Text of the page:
11,000 years ago, in what is now Turkey, a group of Neolithic folks gathered to hunt gazelles, feast, and get trashed on beer. Excerpt:
Southern Anatolia is at the northern end of the Fertile Crescent, a region in the Middle East invigorated by the waters of the Tigris and Euphrates Rivers, where hunter-gatherers first settled down to farm. Göbekli Tepe was constructed sometime during this lifestyle transition, perhaps by different groups lured together through innate social desires. Exquisite carvings, decorated pillars, and animal-like figurines first suggested to researchers that this was a temple of some sort, intended for worship. Then, in 2012, archaeologists uncovered six large limestone troughs that could have each held up to 42 gallons of liquid. At the bottom of these structures were faint traces of oxalate, a compound which develops during the mashing and fermentation of cereals. To the researchers, this new evidence suggested that site’s previously modest narrative needed a rewrite.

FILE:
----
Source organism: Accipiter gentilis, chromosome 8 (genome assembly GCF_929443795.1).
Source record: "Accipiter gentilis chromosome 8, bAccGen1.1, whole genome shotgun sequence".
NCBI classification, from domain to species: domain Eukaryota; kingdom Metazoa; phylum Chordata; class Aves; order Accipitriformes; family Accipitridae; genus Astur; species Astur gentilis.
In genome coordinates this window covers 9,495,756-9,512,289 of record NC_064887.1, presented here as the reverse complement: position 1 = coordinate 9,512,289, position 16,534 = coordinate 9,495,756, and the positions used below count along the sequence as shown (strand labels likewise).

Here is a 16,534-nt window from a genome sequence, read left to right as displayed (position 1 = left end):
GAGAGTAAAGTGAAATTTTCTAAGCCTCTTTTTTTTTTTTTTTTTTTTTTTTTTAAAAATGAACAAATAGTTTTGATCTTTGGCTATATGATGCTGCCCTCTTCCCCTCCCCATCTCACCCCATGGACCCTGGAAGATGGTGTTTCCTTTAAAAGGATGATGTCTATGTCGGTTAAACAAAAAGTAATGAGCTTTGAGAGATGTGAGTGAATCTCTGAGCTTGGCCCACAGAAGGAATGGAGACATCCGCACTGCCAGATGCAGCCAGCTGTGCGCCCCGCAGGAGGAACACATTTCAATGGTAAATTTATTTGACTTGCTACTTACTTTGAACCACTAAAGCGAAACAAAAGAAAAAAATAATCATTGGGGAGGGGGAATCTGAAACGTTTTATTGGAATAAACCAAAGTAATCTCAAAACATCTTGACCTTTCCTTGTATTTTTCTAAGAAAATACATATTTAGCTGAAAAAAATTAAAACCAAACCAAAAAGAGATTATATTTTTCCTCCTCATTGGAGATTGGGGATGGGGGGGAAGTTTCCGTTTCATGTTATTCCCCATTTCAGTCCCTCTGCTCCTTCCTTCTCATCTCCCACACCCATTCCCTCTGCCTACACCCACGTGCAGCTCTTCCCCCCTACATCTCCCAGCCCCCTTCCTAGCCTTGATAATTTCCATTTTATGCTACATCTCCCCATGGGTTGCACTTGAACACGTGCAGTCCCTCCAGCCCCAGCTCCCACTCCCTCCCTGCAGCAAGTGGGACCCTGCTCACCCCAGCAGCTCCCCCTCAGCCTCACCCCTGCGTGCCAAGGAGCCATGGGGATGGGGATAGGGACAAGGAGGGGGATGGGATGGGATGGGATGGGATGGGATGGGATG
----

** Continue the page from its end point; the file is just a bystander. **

“At the dawn of the Neolithic, hunter-gatherers congregating at Göbekli Tepe created social and ideological cohesion through the carving of decorated pillars, dancing, feasting—and, almost certainly, the drinking of beer made from fermented wild crops,” they wrote.
Whatever “worship” was going on at Göbekli Tepe, it was lively, to say the least.
Indeed, one wonders if beer goggles were already a thing in those days.
Think on this for a moment. Human behavior, for the most part, doesn’t seem to change much, even over the span of 11,000 years. I can easily picture these folks – a gazelle on a spit over the fire, a fired-clay jug of some foamy, alcoholic brew in their hands. Teach them to speak English and they’d fit right in at any pig roast/kegger held in the Allamakee County hills of my youth.
It’s neat to know that people then, just liked people today, liked to unwind after a hard day with a mug of suds – and occasionally to let loose and get hammered.
Now, when did they get around to whiskey?